THE SARS OUTBREAK: There Will Be No Peace Dividend for Defeating This Enemy ; GLOBAL ECONOMY

By Mcrae, Hamish | The Independent (London, England), April 25, 2003 | Go to article overview
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THE SARS OUTBREAK: There Will Be No Peace Dividend for Defeating This Enemy ; GLOBAL ECONOMY


Mcrae, Hamish, The Independent (London, England)


IT LOOKS increasingly - and alarmingly - as though Sars may deal a bigger blow to the world economy than the Iraq war. Until recently, the disease was only seriously affecting one set of industries, travel and tourism, and one region of the world, East Asia. But now the spread to Canada and, in particular, the World Health Organisation warning about travel to Toronto, raises the possibility of Sars having a true global impact.

And unlike the shock of the Iraq war, where there is now the probability of lower oil prices, this is a shock that can have no pluses, only minuses.

The situation so far is that whatever happens now there will be some significant negative impact on world growth this year. Even if the outbreak is contained, and seen to be contained, in the next few weeks some output has been lost that can never be recovered.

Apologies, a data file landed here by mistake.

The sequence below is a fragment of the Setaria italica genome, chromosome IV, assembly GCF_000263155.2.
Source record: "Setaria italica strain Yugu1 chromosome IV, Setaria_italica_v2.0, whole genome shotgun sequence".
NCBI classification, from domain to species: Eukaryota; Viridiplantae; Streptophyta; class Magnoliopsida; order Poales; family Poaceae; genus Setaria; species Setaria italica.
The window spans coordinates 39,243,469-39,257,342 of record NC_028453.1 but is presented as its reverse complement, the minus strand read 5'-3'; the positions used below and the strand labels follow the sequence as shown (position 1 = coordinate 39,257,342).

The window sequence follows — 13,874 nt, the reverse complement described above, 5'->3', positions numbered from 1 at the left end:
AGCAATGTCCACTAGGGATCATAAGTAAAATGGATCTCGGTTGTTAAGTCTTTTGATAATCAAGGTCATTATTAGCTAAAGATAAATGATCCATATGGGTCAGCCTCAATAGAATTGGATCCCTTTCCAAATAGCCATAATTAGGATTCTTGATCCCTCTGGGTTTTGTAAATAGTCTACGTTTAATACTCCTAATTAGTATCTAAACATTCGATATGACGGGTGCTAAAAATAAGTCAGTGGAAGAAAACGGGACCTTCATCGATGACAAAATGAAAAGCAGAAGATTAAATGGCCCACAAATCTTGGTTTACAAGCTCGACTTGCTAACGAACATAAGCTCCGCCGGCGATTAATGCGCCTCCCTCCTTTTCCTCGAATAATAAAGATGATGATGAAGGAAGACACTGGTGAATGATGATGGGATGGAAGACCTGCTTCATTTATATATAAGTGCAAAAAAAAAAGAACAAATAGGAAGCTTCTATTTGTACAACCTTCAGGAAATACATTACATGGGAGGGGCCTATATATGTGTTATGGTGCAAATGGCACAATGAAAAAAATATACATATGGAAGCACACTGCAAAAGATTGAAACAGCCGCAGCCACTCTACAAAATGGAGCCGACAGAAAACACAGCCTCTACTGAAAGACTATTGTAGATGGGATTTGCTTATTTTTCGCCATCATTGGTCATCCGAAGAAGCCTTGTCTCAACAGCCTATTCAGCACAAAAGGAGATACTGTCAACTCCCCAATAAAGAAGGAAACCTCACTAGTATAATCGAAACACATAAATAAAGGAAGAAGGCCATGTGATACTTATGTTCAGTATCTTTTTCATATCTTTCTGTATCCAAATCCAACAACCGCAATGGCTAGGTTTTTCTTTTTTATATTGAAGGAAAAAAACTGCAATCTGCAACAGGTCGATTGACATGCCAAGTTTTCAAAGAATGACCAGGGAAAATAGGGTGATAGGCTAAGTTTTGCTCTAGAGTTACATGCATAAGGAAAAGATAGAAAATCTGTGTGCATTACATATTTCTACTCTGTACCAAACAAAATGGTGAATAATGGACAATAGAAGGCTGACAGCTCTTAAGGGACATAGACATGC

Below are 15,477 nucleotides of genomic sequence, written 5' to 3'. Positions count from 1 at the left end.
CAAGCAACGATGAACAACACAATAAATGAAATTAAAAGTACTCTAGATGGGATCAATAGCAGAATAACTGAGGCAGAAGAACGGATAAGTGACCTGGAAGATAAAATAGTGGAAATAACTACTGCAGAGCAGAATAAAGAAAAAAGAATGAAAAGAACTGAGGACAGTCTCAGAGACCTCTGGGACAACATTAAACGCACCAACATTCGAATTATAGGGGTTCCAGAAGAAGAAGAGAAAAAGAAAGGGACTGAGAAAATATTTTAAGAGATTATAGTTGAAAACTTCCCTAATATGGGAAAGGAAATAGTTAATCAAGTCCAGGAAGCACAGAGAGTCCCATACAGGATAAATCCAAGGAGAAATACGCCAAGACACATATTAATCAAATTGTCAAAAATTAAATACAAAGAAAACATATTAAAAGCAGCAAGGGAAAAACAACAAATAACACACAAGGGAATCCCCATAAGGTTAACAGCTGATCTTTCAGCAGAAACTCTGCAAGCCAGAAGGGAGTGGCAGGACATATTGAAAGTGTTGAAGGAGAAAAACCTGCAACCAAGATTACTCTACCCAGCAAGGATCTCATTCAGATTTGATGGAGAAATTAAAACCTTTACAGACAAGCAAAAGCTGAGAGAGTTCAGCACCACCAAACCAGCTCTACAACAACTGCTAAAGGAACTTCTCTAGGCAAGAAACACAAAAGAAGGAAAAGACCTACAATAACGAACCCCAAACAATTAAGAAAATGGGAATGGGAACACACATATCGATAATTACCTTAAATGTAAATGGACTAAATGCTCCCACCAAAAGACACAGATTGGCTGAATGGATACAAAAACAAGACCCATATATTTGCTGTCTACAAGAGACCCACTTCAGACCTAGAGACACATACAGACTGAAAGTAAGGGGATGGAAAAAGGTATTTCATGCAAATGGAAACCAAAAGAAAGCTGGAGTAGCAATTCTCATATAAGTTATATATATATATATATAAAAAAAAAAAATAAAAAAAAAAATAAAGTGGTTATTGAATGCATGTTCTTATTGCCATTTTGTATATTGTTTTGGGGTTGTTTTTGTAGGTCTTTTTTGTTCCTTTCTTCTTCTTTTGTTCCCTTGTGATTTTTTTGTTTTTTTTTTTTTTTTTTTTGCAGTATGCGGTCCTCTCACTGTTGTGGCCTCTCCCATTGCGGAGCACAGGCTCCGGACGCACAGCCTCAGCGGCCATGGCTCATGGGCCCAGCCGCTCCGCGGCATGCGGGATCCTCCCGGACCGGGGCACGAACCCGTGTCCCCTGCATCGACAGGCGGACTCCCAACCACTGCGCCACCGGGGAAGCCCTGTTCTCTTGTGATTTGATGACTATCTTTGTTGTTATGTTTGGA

The travel and tourist business is huge: defined widely, it accounts for about 11 per cent of world output. At the moment, air travel in much of East Asia is down by some 30 per cent. In the city most severely hit, there are reports of hotels with 10 per cent occupancy.

This is very serious for two reasons. First, the output of the travel industry cannot be stockpiled. A computer or a fridge that is unsold can be put into a warehouse and sold later, but an airline seat or a hotel bed that is unsold is lost forever. Second, these are industries that have already been weakened by the 11 September attacks and their aftermath in Afghanistan and Iraq. They are particularly vulnerable.

In addition, the region most affected is the one that, up to now, has been the main engine of growth. East Asia has been the fastest- growing part of the world. Canada, the only Group of Seven developed country to be affected so far, happens to be the fastest-growing member of the G7.

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